||M25 Dartford Crossing Western Tunnel, England
||Resurfacing the tunnel's heavily trafficked deck
||Connect plus, acting for the Highways Agency
||Jackson Civil Engineering
||Late 2010, early 2011
The M25 Dartford crossing's western tunnel, and in particular this tunnel's nearside lane, takes the vast majority of heavy goods vehicles (HGVs) travelling north around London. The asphalt under the trucks is pounded 24 hours a day, seven days a week, and the carriageway's 11 year old surfacing had become heavily wheel tracked and potholed. Resurfacing was required.
New asphalt needed to demonstrate good flexural characteristics (see the tunnel deck form of construction, below) and be very resistant to fatigue. It had also to display high resistance to deformation and exceptional qualities of workability at relatively low temperatures. The requirement was for an exceptional material and Endura Z2 – an extremely competent Premium polymer modified product from Nynas – was chosen as the binder.
More than 150,000 vehicles a day use the Dartford crossing's northbound twin tunnels and its southbound bridge. Traffic build up is rapid and intense if any part of the crossing has to close, particularly at peak time; resulting in huge queues. For resurfacing the deteriorating deck of the western most tunnel, Connect Plus got consent from the Highways Agency to close the tunnel only at weekends, between the hours of 20.00h and 10.00h the following day, during a limited number of Friday and Saturday night possessions. In total, 14 surfacing shifts were planned for, with a nominal target of 100m of surfacing being carried out each shift - the tunnel being just over 400m long. The deck to the tunnel is made of precast concrete panels, each one 3.5m long, which rest on elastomeric bearings. HGVs running over the panels have the same effect as fingers travelling across piano keys: the deck is a 'lively' one, requiring an exceptional asphalt with good flexural characteristics, resistant to fatigue and deformation, and good workability.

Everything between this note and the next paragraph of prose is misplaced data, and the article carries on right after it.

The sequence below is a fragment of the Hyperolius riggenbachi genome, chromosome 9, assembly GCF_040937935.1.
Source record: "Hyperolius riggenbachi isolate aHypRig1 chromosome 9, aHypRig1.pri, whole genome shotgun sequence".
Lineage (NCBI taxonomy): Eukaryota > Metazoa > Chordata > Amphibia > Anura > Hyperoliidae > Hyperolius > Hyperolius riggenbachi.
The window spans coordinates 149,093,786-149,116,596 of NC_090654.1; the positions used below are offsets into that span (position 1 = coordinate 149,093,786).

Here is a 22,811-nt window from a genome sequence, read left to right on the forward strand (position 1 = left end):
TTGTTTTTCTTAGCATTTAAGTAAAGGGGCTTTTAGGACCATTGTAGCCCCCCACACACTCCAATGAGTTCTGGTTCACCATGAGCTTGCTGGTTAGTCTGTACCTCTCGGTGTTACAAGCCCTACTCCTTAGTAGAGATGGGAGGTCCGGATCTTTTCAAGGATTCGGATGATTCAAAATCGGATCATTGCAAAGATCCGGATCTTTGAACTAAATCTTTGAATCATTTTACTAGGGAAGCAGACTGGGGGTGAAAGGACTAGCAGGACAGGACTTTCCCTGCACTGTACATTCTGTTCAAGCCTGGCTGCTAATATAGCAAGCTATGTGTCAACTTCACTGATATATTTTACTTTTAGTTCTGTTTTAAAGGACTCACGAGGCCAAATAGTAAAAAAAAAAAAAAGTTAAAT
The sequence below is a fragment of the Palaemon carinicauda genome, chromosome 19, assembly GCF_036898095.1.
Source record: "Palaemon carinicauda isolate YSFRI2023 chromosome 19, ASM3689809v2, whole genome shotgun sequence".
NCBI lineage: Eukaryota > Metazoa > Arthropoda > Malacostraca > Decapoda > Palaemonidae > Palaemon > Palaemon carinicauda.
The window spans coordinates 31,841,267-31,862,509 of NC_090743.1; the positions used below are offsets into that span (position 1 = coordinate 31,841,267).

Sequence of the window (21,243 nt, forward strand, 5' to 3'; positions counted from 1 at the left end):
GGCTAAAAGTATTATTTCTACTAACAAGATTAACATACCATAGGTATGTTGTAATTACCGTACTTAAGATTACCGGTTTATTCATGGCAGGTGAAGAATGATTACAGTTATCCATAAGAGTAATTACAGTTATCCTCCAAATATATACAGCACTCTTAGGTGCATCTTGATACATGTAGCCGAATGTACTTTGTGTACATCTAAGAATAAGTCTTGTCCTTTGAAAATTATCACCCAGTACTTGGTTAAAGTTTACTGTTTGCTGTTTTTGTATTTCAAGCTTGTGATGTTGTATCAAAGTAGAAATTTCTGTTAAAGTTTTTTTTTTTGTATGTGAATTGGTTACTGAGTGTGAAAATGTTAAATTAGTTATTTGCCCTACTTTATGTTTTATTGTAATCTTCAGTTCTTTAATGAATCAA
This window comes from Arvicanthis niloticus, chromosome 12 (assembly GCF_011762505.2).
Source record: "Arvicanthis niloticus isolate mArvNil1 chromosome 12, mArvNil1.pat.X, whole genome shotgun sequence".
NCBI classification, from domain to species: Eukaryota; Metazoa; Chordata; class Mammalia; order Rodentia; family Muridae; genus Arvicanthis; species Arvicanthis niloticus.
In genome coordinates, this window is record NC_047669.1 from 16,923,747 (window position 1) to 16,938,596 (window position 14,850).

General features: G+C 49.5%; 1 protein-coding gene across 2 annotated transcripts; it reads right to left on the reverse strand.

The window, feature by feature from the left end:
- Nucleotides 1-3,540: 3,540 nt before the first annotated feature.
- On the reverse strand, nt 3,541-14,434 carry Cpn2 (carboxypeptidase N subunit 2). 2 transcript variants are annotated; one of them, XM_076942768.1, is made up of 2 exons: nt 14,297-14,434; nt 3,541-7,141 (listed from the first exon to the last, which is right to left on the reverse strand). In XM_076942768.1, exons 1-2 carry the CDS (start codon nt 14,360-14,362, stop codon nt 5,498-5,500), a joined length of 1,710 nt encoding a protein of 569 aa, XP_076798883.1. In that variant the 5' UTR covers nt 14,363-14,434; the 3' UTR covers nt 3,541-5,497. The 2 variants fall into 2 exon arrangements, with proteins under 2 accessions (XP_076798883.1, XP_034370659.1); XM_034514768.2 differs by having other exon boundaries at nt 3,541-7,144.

Endura Z2 was chosen as the asphalt binder because it melt all the requirements, including an ability to remain workable at cool temperatures. This was particularly important because the lack of headroom within the tunnel meant the surfacing contractor’s tipper trucks could not deliver asphalt straight to the paving machines.
Instead the material had to be discharged at the tunnel portals, then loaded into dumpers, then delivered to the 'work face' in small quantities – at about 165°C. Two layers of asphalt were laid in the tunnel, the binder course comprising a 50/14 hot rolled asphalt, the surface course a 10mm stone mastic asphalt. Both are bound with Endura Z2.
The resurfacing project was carried out very successfully over the 14 planned shifts, despite bitterly cold weather.
Download this information on how Nynas Endura Z2 was used at Dartford Tunnel, UK, a s pdf.